Culturally too it is so backwards, there is strong racism and xenophobia, a really childish contempt towards the Japanese, adultery is rife, and domestic violence is tolerated to an appalling extent. I was once on a subway train in Busan and a boyfriend seized his girlfriend by the hair ans cracked her hard across the face four times. There were mums and kids… businessmen… university students on the train and nobody did a thing.

    They despise creativity, a kids mother complained about me because my homework paper was too decorated (with some fruit clip art…?)

    They love homogeny. There is a lot of debt because they HAVE to have the up to date gadgets and clothing or they fear being outcast.

    The free airfare and housing is tempting but it is not worth it! As a “foreigner” you have no rights, you will be mocked and abused by those around to, lied to and exploited. I still wake up having nightmares from my experiences.

  38. Andrew

    I was working in a small middle school in Gangwon Province. There were ten sick days provided for in my contract.

    Three months in, I contracted a bad case of pink-eye (conjunctivitis) despite my best cautious efforts to avoid it. This happens a lot among the kids because of bathroom sanitation: only cold water, no paper towels (or only one cloth towel which all kids share and is left there for a week or so), little or no toilet paper.

    Pink eye is VERY contagious. The Korean doctor who examined me told my school that I could not resume teaching until the infection cleared up, and this took a full two weeks. All of the teachers saw my eyes yet accused me of being “lazy” by not working. I was still paid, however.

    Shortly after I returned to the classroom, a female co-teacher in another school I worked at (who was the most upset at my absence those two weeks) suddenly accused me in front of class of cussing in the cafeteria two months previously, before I had to deal with the pink eye. Every time I started to teach, she interrupted and said “why you cuss?” VERY unprofessional, and she had been a teacher for 25 years!

    Since I was getting nowhere, I told her she could teach the class that day, and I would wait to discuss the matter calmly with her away from the students. Then I left the classroom, and she slammed the door behind me.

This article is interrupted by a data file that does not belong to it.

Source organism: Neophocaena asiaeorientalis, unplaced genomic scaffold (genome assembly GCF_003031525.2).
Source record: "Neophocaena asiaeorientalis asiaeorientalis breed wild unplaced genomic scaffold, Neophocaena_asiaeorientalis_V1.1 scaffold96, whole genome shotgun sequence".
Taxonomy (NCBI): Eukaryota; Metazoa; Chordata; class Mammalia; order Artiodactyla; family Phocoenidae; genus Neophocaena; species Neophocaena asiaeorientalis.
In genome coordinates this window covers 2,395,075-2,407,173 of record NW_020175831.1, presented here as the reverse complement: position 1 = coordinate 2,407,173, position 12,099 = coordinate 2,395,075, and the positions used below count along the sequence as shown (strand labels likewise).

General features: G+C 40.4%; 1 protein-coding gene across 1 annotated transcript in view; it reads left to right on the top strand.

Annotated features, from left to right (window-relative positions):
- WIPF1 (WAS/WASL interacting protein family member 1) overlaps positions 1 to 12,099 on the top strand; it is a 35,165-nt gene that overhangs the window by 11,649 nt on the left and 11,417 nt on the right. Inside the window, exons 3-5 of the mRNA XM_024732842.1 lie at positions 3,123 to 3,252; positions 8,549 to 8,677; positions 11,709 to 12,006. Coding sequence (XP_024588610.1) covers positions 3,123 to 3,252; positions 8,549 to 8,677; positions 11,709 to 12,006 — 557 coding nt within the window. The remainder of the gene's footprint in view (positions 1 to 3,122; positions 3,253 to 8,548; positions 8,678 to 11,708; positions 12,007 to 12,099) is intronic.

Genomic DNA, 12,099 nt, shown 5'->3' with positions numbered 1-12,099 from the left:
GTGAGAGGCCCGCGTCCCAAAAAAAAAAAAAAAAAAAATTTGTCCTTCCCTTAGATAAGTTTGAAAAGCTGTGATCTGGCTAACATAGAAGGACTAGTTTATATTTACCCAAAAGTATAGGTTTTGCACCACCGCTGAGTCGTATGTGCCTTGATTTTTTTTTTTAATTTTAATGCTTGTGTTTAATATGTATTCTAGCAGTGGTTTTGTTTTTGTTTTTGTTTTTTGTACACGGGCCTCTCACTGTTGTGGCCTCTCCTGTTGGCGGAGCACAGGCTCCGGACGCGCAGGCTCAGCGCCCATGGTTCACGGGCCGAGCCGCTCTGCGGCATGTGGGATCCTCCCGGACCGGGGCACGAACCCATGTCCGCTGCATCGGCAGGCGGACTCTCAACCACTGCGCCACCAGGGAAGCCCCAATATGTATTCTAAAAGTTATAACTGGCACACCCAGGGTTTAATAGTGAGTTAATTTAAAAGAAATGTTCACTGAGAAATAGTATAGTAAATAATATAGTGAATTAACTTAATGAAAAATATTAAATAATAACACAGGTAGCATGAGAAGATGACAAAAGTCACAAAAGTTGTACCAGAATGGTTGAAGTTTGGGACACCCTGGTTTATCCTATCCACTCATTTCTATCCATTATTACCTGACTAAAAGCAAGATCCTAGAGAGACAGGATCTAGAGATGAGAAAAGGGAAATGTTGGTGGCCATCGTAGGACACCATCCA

She complained about me, called me “lazy” and more, and needless to say, my contract did not get renewed.

    Koreans, even middle-aged, can be extremely childish if they don’t get what they want, and they NEVER apologize to a Westerner, probably not to each other either. That face-saving element of their culture causes a lot of this.

    Unless you are what they really seek (preferences are female over male, Canadian over American and BOTH over other nationalities, slim over heavy, blond over brown hair), in short, what THEY think the stereotypical English teacher should look like, don’t go. You are in for a lot of emotional pain.

    Two years after I left that job, I came back to the places where I’d taught, and the Korean supervisor of education for that district refused to even speak to me and acted like a total prick. They don’t forgive either, but I had nothing to be forgiven for.

  39. Jin

    umm, Korea- a wonderfully warm fun experience with the flip side of crazy-adventurous STRESSFUL work environments while other schools are decent. Depending on where you land it’s a dime a dozen. Fantastic if you can understand the culture and OK if you can handle some long hours. I found Seoul to be expensive it was hard to save. Other areas are better to save but seem to lack infrastructure.

  40. Charles

    I’ve been teaching English in Korea for over three years — one year in a hakwon and the past two in a public school. It’s been an interesting experience for the most part. There have been good moments and bad, but I would say it’s been positive for the most part.

    I’ve enjoyed working at the public school more than the hakwon. The pay is about the same but the benefits are better at the public school. I’m a gyopo (Korean-American) which presented a different kind of a challenge. Many people, even my co-workers at school sometimes think I’m one of them. They would start speaking to me in Korean and oftentimes greet me in Korean. Apparently they assume I understand everything they say. I would say my Korean is decent, not great. But I try not to use it at school for obvious reasons. I definitely want them to understand that I’m a native English teacher. which I am I don’t mind being different as long as they treat me with respect. But what’s weird is that there are times when I feel like I’m being treated like one of them instead of like a foreigner. I guess that comes with the territory.